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Colonization of the aboriginal people

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 colonization of the aboriginal people.


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            Colonization and subsequent invasion of the aboriginal people in Australia by the Europeans has a very significant orientation towards their health, living conditions as well as their general well-being.  The real aspect of the well-being of these people is oriented not only to the physical fitness and body health, but extends to cultural uprightness, social and emotional perspective of the community in totality (Thomas,Nicholas  1994).

                           These aspects of the community well-being and its health as held traditionally by the aboriginal people, uphold traditional and cultural standards of living, making these people physically stronger and healthier than the colonial masters.

  Amazingly with the arrival and consequent colonization and settlement of the Europeans things changed dramatically in favor of the Europeans and at the expense  of the aboriginal people. The poor health of the Aboriginal people is clearly the result of the colonization and settlement of the Europeans. The colonizers introduced foreign lifestyles that destroyed the indigenous lifestyles with the result of the current poor health as well as the well being of the Aboriginal community today (Strathern, Marilyn 1994).

Real impact of colonization and settlement on the health and well being of Aboriginal people

                           The perception of health and  individual well being  by the colonizers totally contradicts that held by the indigenous Australians. The indigenous hardly welcomes the idea of hospitalization or even occasional visiting to hospitals as well as taking modern medicine,but rather visit traditional community herbalists and healers who make use of traditionally made medicines (Lockwood, Victoria 1993). The traditional life of the Aboriginal people was based on hunting wild animals as well as gathering in the natural fields, which was obstructed by the invasion and subsequent colonization and settlement by the Europeans (Strathern, Marilyn 1994). The initially diverse natural resources that maintained a well fed and properly treated Aboriginal community was therefore eroded as a result of colonization and settlement by the Europeans (Brock, Peggy 1993).

                           The colonization and subsequent settlement by the Europeans was also accompanied by the introduction and influx of foreign diseases, some of which were highly communicable and contagious. These diseases were initially non existent among the indigenous Australians. With the on set of these diseases therefore, the Aboriginal people had little immunity to the diseases (Thomas,Nicholas 1994). Subsequently the exposure of the Aboriginal people to these diseases led to their poorest state of health. Unlike the indigenous refusal to the use of modern medication, the Europeans readily made use of the modern techniques of treatment that improved their immunity to the new diseases, that included among others measles smallpox tuberculosis e.t.c (Birdsell, Joseph 1993).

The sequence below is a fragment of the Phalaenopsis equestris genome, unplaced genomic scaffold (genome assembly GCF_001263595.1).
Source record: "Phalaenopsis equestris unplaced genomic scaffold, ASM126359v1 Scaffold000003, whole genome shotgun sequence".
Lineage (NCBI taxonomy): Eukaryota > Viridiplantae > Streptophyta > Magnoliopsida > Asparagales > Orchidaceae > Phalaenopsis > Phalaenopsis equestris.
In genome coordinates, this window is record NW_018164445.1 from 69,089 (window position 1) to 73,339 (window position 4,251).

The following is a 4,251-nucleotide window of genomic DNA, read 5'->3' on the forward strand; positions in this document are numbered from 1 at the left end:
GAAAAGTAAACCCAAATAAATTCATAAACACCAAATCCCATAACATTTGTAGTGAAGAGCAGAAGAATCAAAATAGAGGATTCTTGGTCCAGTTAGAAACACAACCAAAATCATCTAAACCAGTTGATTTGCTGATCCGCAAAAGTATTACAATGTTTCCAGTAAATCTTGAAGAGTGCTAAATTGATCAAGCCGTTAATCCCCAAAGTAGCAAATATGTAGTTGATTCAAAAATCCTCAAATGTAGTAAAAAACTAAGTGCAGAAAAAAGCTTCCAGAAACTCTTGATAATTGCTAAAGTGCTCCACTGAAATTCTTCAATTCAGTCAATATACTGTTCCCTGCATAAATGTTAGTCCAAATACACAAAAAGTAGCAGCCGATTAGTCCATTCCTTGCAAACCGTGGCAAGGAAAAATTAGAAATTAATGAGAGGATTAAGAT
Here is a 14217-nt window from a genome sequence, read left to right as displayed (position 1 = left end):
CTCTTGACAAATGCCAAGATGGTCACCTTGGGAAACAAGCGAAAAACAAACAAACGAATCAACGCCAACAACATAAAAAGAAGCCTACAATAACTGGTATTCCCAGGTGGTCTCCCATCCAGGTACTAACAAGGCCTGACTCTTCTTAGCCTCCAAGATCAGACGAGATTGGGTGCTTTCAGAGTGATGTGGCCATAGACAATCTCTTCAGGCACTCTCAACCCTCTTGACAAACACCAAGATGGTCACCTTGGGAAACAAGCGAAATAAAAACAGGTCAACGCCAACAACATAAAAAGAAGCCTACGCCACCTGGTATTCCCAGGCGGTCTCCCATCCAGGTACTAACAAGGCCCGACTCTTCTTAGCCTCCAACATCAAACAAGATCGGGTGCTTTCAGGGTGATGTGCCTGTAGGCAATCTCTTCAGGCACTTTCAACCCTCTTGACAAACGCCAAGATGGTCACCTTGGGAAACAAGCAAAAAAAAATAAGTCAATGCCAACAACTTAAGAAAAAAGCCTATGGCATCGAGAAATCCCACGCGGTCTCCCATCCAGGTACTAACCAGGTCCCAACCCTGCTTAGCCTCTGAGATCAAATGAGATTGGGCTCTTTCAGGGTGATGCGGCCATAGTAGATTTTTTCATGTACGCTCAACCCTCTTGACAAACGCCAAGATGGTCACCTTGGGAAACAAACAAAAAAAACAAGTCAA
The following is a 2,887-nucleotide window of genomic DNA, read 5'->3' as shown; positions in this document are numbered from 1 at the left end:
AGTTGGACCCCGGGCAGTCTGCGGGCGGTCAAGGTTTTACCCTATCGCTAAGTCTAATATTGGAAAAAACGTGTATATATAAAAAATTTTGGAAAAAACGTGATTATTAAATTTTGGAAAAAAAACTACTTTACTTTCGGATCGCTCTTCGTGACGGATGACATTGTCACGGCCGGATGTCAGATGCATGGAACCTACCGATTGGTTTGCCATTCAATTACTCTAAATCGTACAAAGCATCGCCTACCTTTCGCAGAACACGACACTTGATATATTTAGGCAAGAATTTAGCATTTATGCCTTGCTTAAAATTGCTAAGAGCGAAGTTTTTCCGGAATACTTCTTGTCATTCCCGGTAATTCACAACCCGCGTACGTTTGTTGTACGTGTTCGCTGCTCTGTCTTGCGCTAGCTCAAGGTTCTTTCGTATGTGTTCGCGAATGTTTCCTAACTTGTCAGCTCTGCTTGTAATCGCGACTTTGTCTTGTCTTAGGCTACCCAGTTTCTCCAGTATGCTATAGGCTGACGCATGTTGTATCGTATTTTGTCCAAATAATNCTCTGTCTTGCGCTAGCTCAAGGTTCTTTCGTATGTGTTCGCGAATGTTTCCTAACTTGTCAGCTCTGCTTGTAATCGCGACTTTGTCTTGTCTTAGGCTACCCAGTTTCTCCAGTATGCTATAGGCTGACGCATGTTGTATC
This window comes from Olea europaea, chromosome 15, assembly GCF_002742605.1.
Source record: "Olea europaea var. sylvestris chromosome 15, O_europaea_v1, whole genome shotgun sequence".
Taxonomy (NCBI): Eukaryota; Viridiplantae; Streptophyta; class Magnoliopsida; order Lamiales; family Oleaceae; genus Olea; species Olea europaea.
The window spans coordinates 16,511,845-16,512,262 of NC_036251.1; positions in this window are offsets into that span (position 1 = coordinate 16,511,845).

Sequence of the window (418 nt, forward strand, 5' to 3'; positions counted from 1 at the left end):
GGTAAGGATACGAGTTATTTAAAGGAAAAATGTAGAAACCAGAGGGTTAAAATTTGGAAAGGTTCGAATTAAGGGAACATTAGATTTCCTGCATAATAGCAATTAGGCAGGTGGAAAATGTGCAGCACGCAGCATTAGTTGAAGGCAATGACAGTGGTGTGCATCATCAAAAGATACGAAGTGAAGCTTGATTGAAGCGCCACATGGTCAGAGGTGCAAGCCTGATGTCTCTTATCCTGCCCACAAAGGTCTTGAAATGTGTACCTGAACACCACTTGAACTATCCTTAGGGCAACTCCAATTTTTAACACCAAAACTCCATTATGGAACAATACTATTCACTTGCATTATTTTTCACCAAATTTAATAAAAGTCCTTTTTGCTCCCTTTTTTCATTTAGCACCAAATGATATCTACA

There was thus an inverse variation between the health status as well as the social well being of the colonizers and the indigenous Aboriginal people. This also brought about an acute decline in the population of the Aboriginal people overtime. The decline was in the range of from a third of a million during the time of colonization to as little as about 74,000 years latter (Strathern, Marilyn 1994),a decrease of about three quarters.

                           Another devastating effect of colonization was the destruction of the traditional social cultural structures and patterns. This in effect broke the Aboriginal people’s kinship and bonds as well as mutual obligations leading to further imbalances in diverse fields of their life. Further the introduction of the strange diseases that they had no immunity to, complicated scenario, which in  turn was further complicated by the government measures against further spread of these diseases more so to the Europeans (Brock, Peggy 1993). Such measures included the incarceration of the indigenous in densely populated places, which, to the disadvantage of the indigenous, rapid transmission and communication of these diseases was evident, due to the suitable environment brought about by overcrowding (Brock, Peggy 1993).